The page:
Corty B is a rapper hailing from Rap Genius (surprise surprise!), and requested for me to review his most recent project, “Playing For Keeps”. Overall, the project sounded clean, but Corty B needs to find something that makes him unique and stand out from the crowd. Let’s begin.
Track 1) Welcome
Overall, this wasn’t a terrible track. I liked the various metaphors Corty used throughout the song. The rhyme schemes and flow that Corty used weren’t that bad, but weren’t amazing either at the same time. The piano production of the track is nice though. If I had to complain about one thing, it would be the title and purpose of the track…it seems a bit corny for me to write a song about starting a mixtape. It worked though.
Track 2) Chill
Like the previous track, “Chill” was braggadocious, which isn't terrible, but is a much played out subject matter. I preferred this beat and flow. Even though some of Corty’s rhyme schemes were weak, others were stronger than anything on the previous track.
On the contrary, there are a couple of things that I didn’t enjoy about this track. For instance, I felt like some of the lyrics were corny (“Just a nerd, I should be rapping in Klingon”), and I actually found him lying in the track (he claims he doesn’t have a manager when he really does). This was a nice track overall though.
Track 3) Bars feat. Asce Blayze
To sum it up, this track is an intense, fast-paced, and energetic banger. Both artists delivered nice verses, even though a lot of the rhyme schemes the artists used were mediocre (especially the guest feature). I really liked the mixing and mastering in this though.
However, once again, this is a braggadocious track, which is starting to become an overused subject matter. It also is kind of annoying, because Corty B is a bit too cocky for somebody who only has a limited fan base.
Track 4) Gangsta
I hate to break it to you, but this may be one of the most fake rap songs I have ever heard. Apparently the self-titled nerd deals drugs now? I have a feeling Corty just wanted to hop on to gangster rap bandwagon on this track, even though he may not have been talking truth.
On the bright side, this may be some of the best mixing and mastering on the mixtape so far. I really like the uses of panning. The production was decent but not anything special. In addition, it is a break from the braggadocious rap.
Track 5) Danger feat. Anna Oakley
First of all, I do have to say that this beat was pretty awesome…it got me moving around. I like its many layers and its trap influences. Moreover, I absolutely loved the mixing and mastering on this…especially the use of the panning feature. Corty B delivered one of his best verses so far even though some of the bars he spit felt filler (he said something about science being his favorite subject or something like that).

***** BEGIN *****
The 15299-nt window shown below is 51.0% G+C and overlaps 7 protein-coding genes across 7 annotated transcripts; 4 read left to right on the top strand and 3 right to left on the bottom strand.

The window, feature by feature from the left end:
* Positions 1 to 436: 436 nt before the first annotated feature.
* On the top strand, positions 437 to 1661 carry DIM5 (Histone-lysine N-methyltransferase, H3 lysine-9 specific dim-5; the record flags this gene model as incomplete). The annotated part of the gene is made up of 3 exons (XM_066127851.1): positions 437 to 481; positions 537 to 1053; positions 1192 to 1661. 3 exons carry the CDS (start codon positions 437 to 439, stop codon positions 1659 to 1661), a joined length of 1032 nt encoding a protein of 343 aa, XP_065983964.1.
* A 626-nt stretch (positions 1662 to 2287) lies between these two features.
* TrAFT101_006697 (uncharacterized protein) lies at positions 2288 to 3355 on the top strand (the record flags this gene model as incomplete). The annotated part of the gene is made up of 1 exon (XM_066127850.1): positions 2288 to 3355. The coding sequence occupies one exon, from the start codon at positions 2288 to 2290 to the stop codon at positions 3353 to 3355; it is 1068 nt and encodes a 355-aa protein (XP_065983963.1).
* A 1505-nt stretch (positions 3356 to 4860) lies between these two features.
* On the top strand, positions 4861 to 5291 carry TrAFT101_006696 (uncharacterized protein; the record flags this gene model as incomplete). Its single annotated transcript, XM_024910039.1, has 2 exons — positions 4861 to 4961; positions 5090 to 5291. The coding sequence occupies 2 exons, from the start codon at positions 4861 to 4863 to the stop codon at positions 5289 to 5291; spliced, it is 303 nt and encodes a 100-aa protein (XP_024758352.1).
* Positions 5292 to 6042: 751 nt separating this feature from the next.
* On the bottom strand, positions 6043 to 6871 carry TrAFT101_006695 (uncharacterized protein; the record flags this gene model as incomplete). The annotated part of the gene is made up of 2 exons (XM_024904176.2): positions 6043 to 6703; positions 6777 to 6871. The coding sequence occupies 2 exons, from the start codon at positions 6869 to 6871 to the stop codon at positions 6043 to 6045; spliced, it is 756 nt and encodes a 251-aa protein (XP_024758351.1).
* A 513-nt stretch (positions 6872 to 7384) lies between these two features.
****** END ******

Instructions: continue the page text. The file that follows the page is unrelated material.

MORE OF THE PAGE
In my opinion, Anna Oakley, the guest feature, brought this track to a whole ‘nother level. Her fast-paced flow was impressive and aggressive without being overwhelming at the same time. Even though her lyrics weren’t that much better than Corty, I still think she renegaded him hard on this track. Oakley definitely allowed the track to stand out from the others on this tape.
Track 6) Higher
This could have easily been one of the best tracks on the mixtape just based on the first 40 seconds of the song. I really thought Corty B would make use out of the cool “Higher than the ceiling” concept. However, I was disappointed to find that he basically rapped for three minutes about smoking weed.
Just like “Gangsta”, I just have a feeling that this song isn’t exactly true. Can you picture a science loving nerd smoking marijuana? I certainly can’t. The flow in this track wasn’t anything special, and I didn’t really enjoy the mixing and mastering as much as a lot of the other tracks on the mixtape.
The aspect of the track that displeased me the most was what I stated earlier: the fact that Corty B could have made a very clever song out of the beat and hook, and basically ruined it by dropping cringe-worthy bars. That never is a good sign. At least the production wasn’t decent on this track, with a woozy and intriguing baseline.
Track 7) Crazy feat. Crown
Honestly, I liked the change of the subject matter of this track as this was a love song as opposed to the braggadocious and “gangster” raps. On the contrary, simply put, this track bored the living shit out of me for a variety of reasons.
For a start, even though Crown is a decent singer, his verse lasted way too long, in my opinion (his part had a total duration of about 2 and a half minutes). In addition, his vocals were a bit too quiet compared to the beat, and it threw me off a little.